- The Washington Times - Friday, July 6, 2001

President Bush yesterday named longtime Justice Department lawyer Robert S. Mueller III to head the FBI, saying the veteran prosecutor "has my full confidence" to run the embattled federal agency.
"It is my honor to nominate Robert S. Mueller of California to become the director of the Federal Bureau of Investigation," Mr. Bush said at a Rose Garden ceremony with Mr. Mueller at his side. "He assumes great responsibilities. He was chosen with great care, and he has my full confidence."
A former Marine Corps veteran who served in Vietnam and won the Bronze Star, two Navy Commendation Medals, Purple Heart and Vietnamese Cross of Gallantry, Mr. Mueller will inherit an agency under fire from the public and Congress over a series of blunders and missteps.
Those gaffes have included the FBI's failure to turn over 4,000 pages of documents to prosecutors and defense lawyers during the trial of now-executed terrorist Timothy McVeigh, the arrest of 27-year veteran FBI Agent Robert P. Hanssen as a suspected spy, and the botched investigation of former nuclear scientist Wen Ho Lee.
Mr. Bush urged Mr. Mueller to confront "some important challenges," while also making sure the FBI remains "independent of politics and uncompromising in its mission."
"Bob Mueller's experience and character convince me he's ready to shoulder these responsibilities," he said.
In accepting the nomination, Mr. Mueller, a native New Yorker, said he was "deeply honored" and looked forward to the confirmation process.
"The FBI is the foremost law enforcement agency in the world … and if confirmed, I look forward to working with the thousands of dedicated men and women who are agents and employees of the FBI to enforce our nation's laws fairly and with respect to the rights of all Americans," he said.
Mr. Mueller's nomination was strongly supported by Attorney General John Ashcroft, who interrupted a weeklong Missouri vacation to attend the Rose Garden ceremony. Mr. Mueller was one of a handful of Justice Department lawyers who played a key role in the transition from the Clinton administration.
Mr. Ashcroft, in a statement, said he was "very pleased" by the nomination, calling Mr. Mueller, who served as acting deputy attorney general for the first five months of the Ashcroft regime, a "dedicated public servant who brings a wealth of experience to this job."
"I was grateful to have the benefit of his experience and good judgment during that time," he said. "With an expertise in criminal law that is broad and deep, he is well equipped to lead our nation's top law enforcement agency. I am confident, once confirmed, he will carry out the duties of this post with honor and integrity."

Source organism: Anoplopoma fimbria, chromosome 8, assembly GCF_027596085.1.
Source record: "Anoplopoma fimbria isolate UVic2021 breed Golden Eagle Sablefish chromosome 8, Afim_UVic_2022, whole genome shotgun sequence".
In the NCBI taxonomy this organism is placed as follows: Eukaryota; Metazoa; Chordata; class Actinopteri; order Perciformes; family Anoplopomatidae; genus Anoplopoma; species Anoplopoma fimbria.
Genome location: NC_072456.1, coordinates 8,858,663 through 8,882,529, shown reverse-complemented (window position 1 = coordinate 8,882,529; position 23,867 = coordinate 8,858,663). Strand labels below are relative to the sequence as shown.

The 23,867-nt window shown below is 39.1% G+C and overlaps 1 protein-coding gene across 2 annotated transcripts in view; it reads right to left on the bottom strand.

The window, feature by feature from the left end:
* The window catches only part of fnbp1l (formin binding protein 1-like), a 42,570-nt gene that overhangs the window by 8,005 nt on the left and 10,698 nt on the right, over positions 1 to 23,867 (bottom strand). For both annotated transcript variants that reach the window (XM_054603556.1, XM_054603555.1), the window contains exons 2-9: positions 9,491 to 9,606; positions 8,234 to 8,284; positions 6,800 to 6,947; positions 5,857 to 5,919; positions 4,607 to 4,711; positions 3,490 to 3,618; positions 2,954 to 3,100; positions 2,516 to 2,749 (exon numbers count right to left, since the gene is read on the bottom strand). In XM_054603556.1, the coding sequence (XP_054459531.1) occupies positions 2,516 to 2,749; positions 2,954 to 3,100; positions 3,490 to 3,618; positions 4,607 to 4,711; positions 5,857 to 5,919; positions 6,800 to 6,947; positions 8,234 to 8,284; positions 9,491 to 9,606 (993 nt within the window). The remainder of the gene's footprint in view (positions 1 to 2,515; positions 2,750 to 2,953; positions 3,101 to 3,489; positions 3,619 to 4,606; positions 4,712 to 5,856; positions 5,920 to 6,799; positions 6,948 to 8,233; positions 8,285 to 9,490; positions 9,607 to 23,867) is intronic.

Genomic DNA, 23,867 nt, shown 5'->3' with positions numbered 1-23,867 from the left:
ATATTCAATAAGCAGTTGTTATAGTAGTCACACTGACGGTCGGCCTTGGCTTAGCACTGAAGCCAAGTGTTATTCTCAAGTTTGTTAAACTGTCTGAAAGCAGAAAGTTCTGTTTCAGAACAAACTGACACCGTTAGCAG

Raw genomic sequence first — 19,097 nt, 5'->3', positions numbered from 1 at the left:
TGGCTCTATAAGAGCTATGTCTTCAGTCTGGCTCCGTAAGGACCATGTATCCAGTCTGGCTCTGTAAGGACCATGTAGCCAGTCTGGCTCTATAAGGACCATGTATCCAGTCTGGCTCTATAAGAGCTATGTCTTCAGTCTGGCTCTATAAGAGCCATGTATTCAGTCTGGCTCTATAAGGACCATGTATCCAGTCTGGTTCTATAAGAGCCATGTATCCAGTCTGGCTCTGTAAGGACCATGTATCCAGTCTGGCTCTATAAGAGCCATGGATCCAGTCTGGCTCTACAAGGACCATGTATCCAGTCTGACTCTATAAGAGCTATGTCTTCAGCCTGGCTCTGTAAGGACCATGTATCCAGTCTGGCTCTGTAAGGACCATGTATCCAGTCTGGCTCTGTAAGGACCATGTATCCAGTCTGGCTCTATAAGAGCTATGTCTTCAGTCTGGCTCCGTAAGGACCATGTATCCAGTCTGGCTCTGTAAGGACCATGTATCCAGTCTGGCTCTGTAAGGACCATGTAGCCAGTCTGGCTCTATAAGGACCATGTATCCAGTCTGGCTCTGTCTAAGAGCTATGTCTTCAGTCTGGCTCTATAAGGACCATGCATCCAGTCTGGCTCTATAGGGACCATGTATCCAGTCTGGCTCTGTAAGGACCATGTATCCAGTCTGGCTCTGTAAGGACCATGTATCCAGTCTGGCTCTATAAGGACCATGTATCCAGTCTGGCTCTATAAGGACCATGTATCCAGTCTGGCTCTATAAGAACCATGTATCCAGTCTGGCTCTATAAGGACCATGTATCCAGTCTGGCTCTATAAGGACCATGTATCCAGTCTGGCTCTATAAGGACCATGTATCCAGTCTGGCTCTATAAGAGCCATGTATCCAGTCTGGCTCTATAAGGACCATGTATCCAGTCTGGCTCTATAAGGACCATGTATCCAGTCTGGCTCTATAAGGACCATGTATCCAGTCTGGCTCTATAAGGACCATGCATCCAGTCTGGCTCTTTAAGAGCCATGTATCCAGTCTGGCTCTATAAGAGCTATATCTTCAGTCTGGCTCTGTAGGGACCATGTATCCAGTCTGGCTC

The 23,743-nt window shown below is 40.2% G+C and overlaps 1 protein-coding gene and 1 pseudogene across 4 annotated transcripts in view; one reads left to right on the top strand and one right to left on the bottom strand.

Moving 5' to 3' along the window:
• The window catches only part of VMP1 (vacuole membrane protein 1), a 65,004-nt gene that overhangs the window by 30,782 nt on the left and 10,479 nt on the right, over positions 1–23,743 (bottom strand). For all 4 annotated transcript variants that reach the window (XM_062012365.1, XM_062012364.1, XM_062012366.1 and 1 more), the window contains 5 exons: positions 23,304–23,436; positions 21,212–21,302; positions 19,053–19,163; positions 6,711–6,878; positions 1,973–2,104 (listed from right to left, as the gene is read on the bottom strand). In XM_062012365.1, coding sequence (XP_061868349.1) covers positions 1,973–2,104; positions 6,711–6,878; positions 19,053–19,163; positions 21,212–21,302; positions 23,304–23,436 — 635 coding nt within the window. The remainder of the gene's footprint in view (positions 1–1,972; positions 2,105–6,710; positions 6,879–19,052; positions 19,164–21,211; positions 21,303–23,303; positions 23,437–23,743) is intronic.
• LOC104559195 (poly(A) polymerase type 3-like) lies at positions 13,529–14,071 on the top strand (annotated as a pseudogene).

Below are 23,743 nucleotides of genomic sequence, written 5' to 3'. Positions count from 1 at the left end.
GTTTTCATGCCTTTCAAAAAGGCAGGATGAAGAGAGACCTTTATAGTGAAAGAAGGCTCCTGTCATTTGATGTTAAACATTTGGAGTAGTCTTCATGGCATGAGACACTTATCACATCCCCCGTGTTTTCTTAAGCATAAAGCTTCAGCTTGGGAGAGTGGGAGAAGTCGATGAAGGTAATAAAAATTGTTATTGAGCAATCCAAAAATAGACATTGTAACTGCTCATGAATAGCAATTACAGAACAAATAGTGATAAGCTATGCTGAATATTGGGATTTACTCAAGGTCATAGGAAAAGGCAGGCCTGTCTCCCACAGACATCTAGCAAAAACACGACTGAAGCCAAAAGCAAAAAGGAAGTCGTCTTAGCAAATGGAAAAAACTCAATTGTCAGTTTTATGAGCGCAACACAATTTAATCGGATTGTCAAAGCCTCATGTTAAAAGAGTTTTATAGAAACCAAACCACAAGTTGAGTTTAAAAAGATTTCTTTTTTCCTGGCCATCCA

Sen. Patrick J. Leahy, Vermont Democrat and chairman of the Senate Judiciary Committee, which will conduct Mr. Mueller's confirmation hearing, said the veteran prosecutor inherits an FBI "beleaguered by a series of high-profile mistakes and by a culture that too often does not recognize and correct its errors."
"I will be interested in hearing Mr. Mueller's views, his willingness to acknowledge and correct the bureau's problems and his ability to meet these challenges head on," Mr. Leahy said in a statement.
Sen. Charles E. Grassley, Iowa Republican and a senior member of the Judiciary Committee, said he would meet with Mr. Mueller to discuss "systemic problems" within the FBI and inquire about the "dramatic reforms" needed to restore public confidence in the agency.
"I will carefully consider Mr. Mueller's nomination based on this meeting and the confirmation process," he said.
If confirmed, Mr. Mueller, 56, will be only the sixth person to lead the FBI since 1924, when J. Edgar Hoover was named as the first director.
Mr. Bush, in announcing the nomination, noted that Mr. Mueller was named as U.S. attorney in California by President Clinton and appointed as an assistant attorney general by his father, President George Bush.
"Our next FBI director has given nearly all his career to public service, going back to his days in the Marine Corps," said Mr. Bush. "As a lawyer, prosecutor and government official, he has shown high ideals, a clear sense of purpose and a tested devotion to his country."
Mr. Bush also paid tribute to Mr. Mueller's predecessor, former FBI Director Louis J. Freeh, calling him "a good and honest man … who has my respect and the gratitude of our nation."
Mr. Mueller played key roles as head of the Justice Department's criminal division under former President Bush in the prosecution of several high-profile cases, including:
The bombing of Pan Am Flight 103 over Lockerbie, Scotland, in December 1988 that killed 270 persons. Abdel Basset Ali al-Megrahi, a Libyan intelligence officer, later was convicted for the bombing in a Scottish court after an eight-month trial.
The prosecution of Gen. Manuel Antonio Noriega, ousted from power during a 1989 U.S. invasion of Panama. Noriega was convicted in 1992 on charges of cocaine trafficking and sentenced to 40 years in a U.S. prison.
The conviction of the Bank of Credit and Commerce International on money laundering, racketeering and conspiracy charges in separate cases in 1990 and 1991. The bank paid $550 million to U.S. authorities to settle the cases.
The 1992 conviction of mob boss John Gotti, who had outmaneuvered the government in three prior trials. Gotti was sentenced to life in prison for the gangland assassination of his former boss, Paul "Big Paul" Castellano.
Mr. Mueller received a bachelor's degree from Princeton University in 1966, a master's degree in international studies from New York University in 1972, and a J.D. degree from the University of Virginia Law School in 1973.

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